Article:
Forces arise from the interactions of two objects. They can be divided into two categories: contact forces and non-contact forces.

The weight of an object is defined as the force of gravity acting on the object. It may be thought of as acting at a single point called its centre of mass. Depending on the object's shape, its centre of mass can be inside or outside it.

The weight of an object and its mass are directly proportional. For a given gravitational field strength, the greater the mass of the object, the greater its weight.

Weight can be calculated using the equation: weight = mass × gravitational field strength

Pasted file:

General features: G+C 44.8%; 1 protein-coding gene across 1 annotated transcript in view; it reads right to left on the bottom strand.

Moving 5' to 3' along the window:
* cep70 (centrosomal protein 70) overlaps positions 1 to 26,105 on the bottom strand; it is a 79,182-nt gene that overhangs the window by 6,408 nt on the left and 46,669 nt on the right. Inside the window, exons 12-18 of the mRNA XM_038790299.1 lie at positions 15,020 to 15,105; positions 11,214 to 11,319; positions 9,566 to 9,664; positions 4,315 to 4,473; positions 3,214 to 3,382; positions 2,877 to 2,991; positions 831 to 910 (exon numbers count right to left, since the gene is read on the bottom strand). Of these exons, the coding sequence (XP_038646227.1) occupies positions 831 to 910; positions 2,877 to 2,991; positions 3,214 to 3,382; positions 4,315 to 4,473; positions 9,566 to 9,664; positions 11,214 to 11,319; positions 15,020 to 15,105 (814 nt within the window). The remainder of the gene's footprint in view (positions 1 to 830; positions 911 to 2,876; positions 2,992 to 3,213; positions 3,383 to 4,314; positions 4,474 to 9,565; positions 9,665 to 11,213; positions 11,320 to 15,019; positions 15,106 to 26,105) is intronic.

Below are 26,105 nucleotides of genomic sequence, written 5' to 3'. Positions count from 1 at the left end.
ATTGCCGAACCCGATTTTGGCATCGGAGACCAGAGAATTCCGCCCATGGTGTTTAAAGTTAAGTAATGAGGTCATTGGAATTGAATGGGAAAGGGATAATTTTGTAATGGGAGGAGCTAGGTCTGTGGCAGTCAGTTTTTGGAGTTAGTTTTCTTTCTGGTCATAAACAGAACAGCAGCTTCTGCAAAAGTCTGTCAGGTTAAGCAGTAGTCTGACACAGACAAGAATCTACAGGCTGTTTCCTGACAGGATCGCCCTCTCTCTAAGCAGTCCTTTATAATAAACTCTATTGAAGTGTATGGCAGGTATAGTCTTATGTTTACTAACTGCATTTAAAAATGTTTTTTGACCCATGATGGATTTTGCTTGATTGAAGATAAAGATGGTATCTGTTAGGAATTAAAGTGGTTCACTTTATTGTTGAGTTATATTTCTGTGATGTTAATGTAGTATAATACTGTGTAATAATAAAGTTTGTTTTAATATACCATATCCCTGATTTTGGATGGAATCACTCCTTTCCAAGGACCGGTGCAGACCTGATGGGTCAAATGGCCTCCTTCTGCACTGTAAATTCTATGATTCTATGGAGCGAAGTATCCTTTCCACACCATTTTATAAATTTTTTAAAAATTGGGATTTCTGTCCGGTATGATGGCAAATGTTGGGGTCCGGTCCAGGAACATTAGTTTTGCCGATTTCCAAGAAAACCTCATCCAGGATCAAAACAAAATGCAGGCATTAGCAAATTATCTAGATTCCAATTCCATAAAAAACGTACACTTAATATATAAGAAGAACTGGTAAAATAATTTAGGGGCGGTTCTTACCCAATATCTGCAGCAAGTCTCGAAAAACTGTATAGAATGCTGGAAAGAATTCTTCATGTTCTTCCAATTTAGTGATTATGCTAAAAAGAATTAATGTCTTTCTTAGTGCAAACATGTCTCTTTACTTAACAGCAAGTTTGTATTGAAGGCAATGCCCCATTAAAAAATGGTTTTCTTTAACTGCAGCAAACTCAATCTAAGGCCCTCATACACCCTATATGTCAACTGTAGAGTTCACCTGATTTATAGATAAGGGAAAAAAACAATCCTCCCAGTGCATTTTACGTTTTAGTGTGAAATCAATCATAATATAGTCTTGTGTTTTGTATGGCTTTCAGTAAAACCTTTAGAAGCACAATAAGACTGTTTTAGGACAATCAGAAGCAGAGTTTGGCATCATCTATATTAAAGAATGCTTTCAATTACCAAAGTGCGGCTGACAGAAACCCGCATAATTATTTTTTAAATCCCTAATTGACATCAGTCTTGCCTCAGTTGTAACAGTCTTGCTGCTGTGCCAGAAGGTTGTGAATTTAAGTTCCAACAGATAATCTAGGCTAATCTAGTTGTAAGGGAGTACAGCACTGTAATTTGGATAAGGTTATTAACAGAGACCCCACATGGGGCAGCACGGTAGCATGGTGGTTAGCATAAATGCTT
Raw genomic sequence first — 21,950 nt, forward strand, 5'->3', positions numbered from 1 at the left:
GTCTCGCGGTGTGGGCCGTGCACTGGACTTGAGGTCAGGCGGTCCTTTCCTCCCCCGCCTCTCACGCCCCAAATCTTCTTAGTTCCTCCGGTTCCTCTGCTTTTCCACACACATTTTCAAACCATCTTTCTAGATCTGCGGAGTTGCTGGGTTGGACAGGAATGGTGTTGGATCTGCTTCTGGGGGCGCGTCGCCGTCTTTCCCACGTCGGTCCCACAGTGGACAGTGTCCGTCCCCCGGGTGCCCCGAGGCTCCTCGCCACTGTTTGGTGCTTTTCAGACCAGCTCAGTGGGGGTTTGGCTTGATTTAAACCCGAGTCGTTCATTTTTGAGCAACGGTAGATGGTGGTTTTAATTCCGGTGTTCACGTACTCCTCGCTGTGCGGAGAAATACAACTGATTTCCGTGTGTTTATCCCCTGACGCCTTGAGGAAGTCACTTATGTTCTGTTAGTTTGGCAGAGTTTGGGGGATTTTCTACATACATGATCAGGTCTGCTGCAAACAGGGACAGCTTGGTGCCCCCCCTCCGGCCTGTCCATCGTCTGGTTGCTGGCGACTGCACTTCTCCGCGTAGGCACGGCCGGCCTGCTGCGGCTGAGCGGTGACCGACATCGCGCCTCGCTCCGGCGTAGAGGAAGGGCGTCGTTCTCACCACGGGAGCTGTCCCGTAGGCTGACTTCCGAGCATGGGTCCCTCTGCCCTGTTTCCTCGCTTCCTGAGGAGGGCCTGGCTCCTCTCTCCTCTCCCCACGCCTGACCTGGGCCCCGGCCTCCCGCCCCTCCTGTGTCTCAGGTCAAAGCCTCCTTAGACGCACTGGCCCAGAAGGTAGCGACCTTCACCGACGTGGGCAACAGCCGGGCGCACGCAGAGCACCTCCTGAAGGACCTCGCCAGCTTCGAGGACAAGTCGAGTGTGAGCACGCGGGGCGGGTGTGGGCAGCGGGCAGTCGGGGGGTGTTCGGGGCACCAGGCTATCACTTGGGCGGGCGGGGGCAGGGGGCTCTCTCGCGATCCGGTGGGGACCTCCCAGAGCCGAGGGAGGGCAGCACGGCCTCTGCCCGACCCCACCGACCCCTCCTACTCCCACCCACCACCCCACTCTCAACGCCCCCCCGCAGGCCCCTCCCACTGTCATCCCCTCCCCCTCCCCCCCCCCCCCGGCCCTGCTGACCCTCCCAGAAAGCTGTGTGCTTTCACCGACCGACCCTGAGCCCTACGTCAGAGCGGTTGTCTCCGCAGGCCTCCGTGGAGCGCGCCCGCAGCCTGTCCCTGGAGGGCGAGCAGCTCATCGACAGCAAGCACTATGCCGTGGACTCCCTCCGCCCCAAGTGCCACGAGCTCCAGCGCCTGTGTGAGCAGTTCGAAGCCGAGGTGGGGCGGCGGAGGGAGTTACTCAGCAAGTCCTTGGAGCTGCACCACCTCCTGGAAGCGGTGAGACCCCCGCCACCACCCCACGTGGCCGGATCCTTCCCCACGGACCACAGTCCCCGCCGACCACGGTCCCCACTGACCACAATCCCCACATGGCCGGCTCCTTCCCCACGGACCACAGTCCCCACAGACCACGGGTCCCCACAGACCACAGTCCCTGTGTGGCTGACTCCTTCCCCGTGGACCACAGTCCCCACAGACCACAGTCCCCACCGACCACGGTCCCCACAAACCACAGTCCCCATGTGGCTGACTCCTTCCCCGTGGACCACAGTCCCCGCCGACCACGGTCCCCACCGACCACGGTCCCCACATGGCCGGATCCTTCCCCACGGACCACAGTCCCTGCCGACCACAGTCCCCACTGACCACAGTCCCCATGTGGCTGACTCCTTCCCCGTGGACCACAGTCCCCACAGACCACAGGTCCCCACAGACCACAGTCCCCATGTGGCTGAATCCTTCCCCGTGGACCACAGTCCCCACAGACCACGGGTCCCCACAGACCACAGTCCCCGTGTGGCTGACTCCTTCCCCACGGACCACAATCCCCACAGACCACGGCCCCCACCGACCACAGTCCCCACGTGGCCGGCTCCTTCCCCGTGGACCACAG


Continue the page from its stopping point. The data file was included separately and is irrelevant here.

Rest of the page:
This is when:

- weight (
*W*) is measured in newtons (N) - mass (
*m*) is measured in kilograms (kg) - gravitational field strength (
*g*) is measured in newtons per kilogram (N/kg) On Earth,*g*= 10 N/kg (approximately)

Weight can be measured using a spring-balance (newtonmeter) or a top-pan balance.

An apple has a mass of 100 g. Calculate its weight on Earth.

- Question
Calculate the weight of a 30 kg dog.